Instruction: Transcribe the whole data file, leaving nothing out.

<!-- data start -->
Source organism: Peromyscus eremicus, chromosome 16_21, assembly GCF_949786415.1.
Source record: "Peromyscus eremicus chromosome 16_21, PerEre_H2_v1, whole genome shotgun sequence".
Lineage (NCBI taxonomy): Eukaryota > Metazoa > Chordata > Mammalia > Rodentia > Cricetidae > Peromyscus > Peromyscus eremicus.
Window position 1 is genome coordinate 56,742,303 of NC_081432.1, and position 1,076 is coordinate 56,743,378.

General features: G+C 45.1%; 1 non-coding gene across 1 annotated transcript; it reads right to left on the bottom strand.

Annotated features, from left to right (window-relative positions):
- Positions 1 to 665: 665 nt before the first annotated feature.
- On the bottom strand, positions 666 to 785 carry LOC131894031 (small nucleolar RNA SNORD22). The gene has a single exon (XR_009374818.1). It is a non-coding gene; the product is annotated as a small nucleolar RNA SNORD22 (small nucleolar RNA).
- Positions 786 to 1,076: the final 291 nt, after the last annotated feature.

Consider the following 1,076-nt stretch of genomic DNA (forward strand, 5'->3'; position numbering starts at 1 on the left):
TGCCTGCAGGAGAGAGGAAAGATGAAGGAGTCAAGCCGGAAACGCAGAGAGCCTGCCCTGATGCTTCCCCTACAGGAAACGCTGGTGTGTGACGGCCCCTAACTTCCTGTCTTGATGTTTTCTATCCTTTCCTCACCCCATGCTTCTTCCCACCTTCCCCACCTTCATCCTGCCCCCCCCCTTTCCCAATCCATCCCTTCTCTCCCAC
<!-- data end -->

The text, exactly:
Source organism: Peromyscus eremicus, chromosome 16_21, assembly GCF_949786415.1.
Source record: "Peromyscus eremicus chromosome 16_21, PerEre_H2_v1, whole genome shotgun sequence".
Lineage (NCBI taxonomy): Eukaryota > Metazoa > Chordata > Mammalia > Rodentia > Cricetidae > Peromyscus > Peromyscus eremicus.
Window position 1 is genome coordinate 56,742,303 of NC_081432.1, and position 1,076 is coordinate 56,743,378.

General features: G+C 45.1%; 1 non-coding gene across 1 annotated transcript; it reads right to left on the bottom strand.

Annotated features, from left to right (window-relative positions):
- Positions 1 to 665: 665 nt before the first annotated feature.
- On the bottom strand, positions 666 to 785 carry LOC131894031 (small nucleolar RNA SNORD22). The gene has a single exon (XR_009374818.1). It is a non-coding gene; the product is annotated as a small nucleolar RNA SNORD22 (small nucleolar RNA).
- Positions 786 to 1,076: the final 291 nt, after the last annotated feature.

Consider the following 1,076-nt stretch of genomic DNA (forward strand, 5'->3'; position numbering starts at 1 on the left):
TGCCTGCAGGAGAGAGGAAAGATGAAGGAGTCAAGCCGGAAACGCAGAGAGCCTGCCCTGATGCTTCCCCTACAGGAAACGCTGGTGTGTGACGGCCCCTAACTTCCTGTCTTGATGTTTTCTATCCTTTCCTCACCCCATGCTTCTTCCCACCTTCCCCACCTTCATCCTGCCCCCCCCCTTTCCCAATCCATCCCTTCTCTCCCAC